Biography of Liecester Johnson
FROM: History of Livingston County, New York
By James H. Smith
Assisted by Hume H. Cole
Published By D. Mason & Co. 1881


Leicester Johnson was the second son of David Johnson, who came from Hartford, Conn., somewhere about the year 1808, and purchased a small tract of land in the town of Avon, then Hartford, where he followed the occupation of farming, which was attended with more or less trials and hardships incident to pioneer life in the Genesee Valley. During the year known as the cold season" he would walk seven miles and put in a full day's work for a peck of corn, which he would carry home upon his back at night for the use of his family. He was the youngest of seven sons. The other six all served their country in the Revolutionary war. One of the brothers, Ebenezer, was about the first Mayor of the city of Buffalo.

David Johnson married Rachel Chappel, of Connecticut, by whom he had nine children, four sons and five daughters. By his honesty and persevering industry and economy he acquired a competency. He died in 1814.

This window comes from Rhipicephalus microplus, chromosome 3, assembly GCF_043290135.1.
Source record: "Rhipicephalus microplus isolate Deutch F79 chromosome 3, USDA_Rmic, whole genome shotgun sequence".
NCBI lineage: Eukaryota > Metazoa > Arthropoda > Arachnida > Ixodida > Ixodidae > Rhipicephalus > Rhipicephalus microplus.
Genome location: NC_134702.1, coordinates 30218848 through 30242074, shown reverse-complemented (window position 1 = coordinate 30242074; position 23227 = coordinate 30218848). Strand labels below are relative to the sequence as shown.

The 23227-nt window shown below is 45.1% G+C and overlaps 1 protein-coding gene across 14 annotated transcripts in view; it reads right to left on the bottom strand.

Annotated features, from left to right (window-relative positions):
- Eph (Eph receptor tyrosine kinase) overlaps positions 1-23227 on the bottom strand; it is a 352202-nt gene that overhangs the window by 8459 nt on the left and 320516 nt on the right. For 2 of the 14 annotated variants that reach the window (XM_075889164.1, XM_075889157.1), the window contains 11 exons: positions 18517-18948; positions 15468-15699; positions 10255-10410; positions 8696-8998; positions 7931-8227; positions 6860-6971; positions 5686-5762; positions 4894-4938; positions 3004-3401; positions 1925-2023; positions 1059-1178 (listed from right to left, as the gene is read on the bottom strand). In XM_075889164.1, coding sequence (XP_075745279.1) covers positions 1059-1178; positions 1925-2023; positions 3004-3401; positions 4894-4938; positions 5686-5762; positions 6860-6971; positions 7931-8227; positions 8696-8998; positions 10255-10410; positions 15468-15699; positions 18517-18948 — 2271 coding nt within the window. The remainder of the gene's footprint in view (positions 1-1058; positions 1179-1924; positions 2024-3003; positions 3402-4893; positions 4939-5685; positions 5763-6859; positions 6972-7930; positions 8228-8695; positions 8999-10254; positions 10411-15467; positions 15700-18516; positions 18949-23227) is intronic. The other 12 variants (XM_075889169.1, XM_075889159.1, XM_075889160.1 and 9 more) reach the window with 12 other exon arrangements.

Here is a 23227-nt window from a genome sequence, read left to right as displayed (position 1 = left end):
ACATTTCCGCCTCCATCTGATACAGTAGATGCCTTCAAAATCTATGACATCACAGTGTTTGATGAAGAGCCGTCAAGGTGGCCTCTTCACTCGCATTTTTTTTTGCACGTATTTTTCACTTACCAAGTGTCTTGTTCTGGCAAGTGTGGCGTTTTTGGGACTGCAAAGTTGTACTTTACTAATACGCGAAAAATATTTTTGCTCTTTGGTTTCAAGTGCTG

Leicester Johnson, whose name heads this brief memoir, was born in Hartford, Conn., in 1805, and came with his father to Livingston county, then Ontario. He was brought up on his father's farm, receiving such an education as could be acquired at the common district schools. After attaining to the age of 18 years, he taught school winters and worked upon the farm during the summer. In 1831 he married Julia A. M., daughter of Calvin Bicknell, Esq., of Geneseo, who bore him six children, four of whom are now living, namely: Seymour, Leicester, Julia A. M., and Julius. The latter is living in Geneseo. The others died in infancy. Mr. Johnson was an "old-line Whig," but became identified with the Republican party. In his younger days he took an active interest in the political affairs of the country, though never seeking office. He was for many years Town Superintendent of Schools, and filled many other local offices at different times. Upon his beautiful farm, where at an earlier period he had seen the wild deer and the bear roam in apparent security, he has for years heard the shrill whistle of the locomotive and seen the trains of heavily freighted cars passing and re-passing at almost all hours. He died in 1875, honored and lamented by all who knew him.

Seymour is the eldest of the family, and is living upon the old homestead of his father, now consisting of 350 acres of as good land as there is in the Genesee Valley, a finely improved farm 3* miles south of the village of Avon.

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